Far away on the planetoid of Knowhere, Peter Quill is feeling a little lonesome. Gamora is nowhere to be found and his fellow Guardians realise that this strange human custom of exchanging presents may be just what their erstwhile leader needs.
But Mantis has a specific idea…. Peter has often spoken about his childhood heroes and their exploits, so what better gift to bring him than one of those? Mantis and Draxx head to Los Angeles in search of the legendary hero “Kevin Bacon”, determined to return with the gift-wrapped great defender of dancing rights. But first, they’ll have to navigate the LA night-club scene and the city’s police force.
And even if they succeed… can they remain fa-la-la-la footloose and fancy-free..?
And so this is Christmas – well, technically it’s still November, but given the creaking store shelves and the up-before-thanksgiving decorations, close enough. Though The Guardians of the Galaxy Holiday Special won’t suit everyone, the seasonal special mostly gets it right, treating itself as a fun piece of Marvel punctuation, never taking itself seriously, but absolutely taking its mission statement of being a fun, seasonal gift as seriously as anything you’d require at this time of year.
Yes, a lot of this is absolutely silly and absurd – but it’s also the seasonal kind of silly that gives it both something of a free pass from too strong a criticism and is of such a strong, singular mission of merriment that it absolutely delivers on the family-friendly atmosphere. The secret is that Gunn – sometimes a slave to the absurd – doesn’t remotely put the Santa-sized boot into Christmas, but embraces the spirit of it all. The Special takes the remaining Guardians and exposes them to contemporary Christmases, spotlighting an element of cynicism with characters who are perhaps understandably baffled (by the nature of society that fights for most of the year and then has a temporary gift-giving truce before returning to business-as-usual) and those who simply accept the idea of idealistic interlude full of wonder and hope in the moment. Younger kids will love the unapologetic slapstick and fast-paced antics, older kids will love the banter and adults will enjoy the nostalgic elements, cloaked though they be in the modern Marvel manner. A musical in all but official title, the piece is riddled with instantly foot-tappable and hummable tunes and songs that may have been created solely for the Special but (like Joss Whedon’s Once More with Feeling entry) somehow feel as if they must have been around for ages. One can imagine future Christmas mix-tapes getting a lot of replays. Kirsty McColl and the Pogues‘ rambunctious but weathered Fairytale of New York, with its bittersweet seasonal refrain, is perhaps the perfect book-ending music for the special (its timeless qualities intact, its more dodgy lyrics absent)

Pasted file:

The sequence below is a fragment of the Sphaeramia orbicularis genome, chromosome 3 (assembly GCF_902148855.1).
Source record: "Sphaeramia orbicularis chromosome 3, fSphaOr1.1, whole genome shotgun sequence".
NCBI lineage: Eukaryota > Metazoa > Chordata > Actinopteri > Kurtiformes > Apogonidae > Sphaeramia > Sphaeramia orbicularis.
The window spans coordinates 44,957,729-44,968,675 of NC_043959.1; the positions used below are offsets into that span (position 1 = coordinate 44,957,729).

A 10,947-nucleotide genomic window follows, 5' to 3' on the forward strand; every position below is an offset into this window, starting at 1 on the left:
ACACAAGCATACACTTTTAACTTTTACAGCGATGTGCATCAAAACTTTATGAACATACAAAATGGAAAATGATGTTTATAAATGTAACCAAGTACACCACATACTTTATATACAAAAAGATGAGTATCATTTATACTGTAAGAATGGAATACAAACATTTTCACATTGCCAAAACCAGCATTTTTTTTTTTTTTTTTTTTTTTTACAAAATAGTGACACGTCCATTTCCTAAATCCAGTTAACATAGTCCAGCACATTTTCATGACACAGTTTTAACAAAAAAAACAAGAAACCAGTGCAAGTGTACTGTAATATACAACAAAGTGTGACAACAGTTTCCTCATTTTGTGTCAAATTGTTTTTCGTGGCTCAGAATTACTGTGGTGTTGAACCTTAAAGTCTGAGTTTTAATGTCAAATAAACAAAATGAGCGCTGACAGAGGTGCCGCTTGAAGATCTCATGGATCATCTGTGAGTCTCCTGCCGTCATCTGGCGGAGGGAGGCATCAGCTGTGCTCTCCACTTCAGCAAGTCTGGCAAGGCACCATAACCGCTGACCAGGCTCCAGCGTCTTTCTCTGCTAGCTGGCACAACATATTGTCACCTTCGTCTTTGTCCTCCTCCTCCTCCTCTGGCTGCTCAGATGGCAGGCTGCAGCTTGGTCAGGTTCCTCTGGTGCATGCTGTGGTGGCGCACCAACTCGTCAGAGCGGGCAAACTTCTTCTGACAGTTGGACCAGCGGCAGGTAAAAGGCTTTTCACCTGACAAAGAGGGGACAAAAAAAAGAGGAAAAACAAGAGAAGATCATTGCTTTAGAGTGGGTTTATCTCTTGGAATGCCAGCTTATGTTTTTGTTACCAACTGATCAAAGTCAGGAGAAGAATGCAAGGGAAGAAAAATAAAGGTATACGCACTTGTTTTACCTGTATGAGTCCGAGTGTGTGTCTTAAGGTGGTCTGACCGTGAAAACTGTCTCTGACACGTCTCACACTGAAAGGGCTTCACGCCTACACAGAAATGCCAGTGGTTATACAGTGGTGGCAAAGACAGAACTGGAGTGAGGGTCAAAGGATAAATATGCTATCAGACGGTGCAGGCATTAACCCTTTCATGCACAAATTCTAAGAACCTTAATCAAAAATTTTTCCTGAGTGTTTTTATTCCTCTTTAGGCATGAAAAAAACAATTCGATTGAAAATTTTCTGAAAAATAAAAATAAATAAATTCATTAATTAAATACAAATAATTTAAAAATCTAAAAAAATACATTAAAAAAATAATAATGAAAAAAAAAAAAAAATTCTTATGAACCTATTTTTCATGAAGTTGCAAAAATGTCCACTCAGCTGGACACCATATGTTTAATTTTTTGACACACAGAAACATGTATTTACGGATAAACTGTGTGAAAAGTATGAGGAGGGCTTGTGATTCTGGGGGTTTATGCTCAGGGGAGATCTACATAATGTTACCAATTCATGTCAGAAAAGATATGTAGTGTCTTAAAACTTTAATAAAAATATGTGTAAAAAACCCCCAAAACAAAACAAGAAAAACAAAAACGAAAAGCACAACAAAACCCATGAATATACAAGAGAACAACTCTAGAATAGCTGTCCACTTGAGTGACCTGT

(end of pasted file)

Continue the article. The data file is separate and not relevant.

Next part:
Some have accused Marvel of losing its way and having less sdirection than its initial Phase One stories. There’s some truth to that with recent entries feleing less than fully-formed, though it’s also clear that Marvel is flexing its muscles a bit, feeling its way beyond the generic superhero action remit that worked so well in its early years, but which culminated in the magnificent Endgame. In short, Marvel must try something different as they’re unlikely to repeat or surpass that unique mainstream achievement… and there will be hits and misses in the process.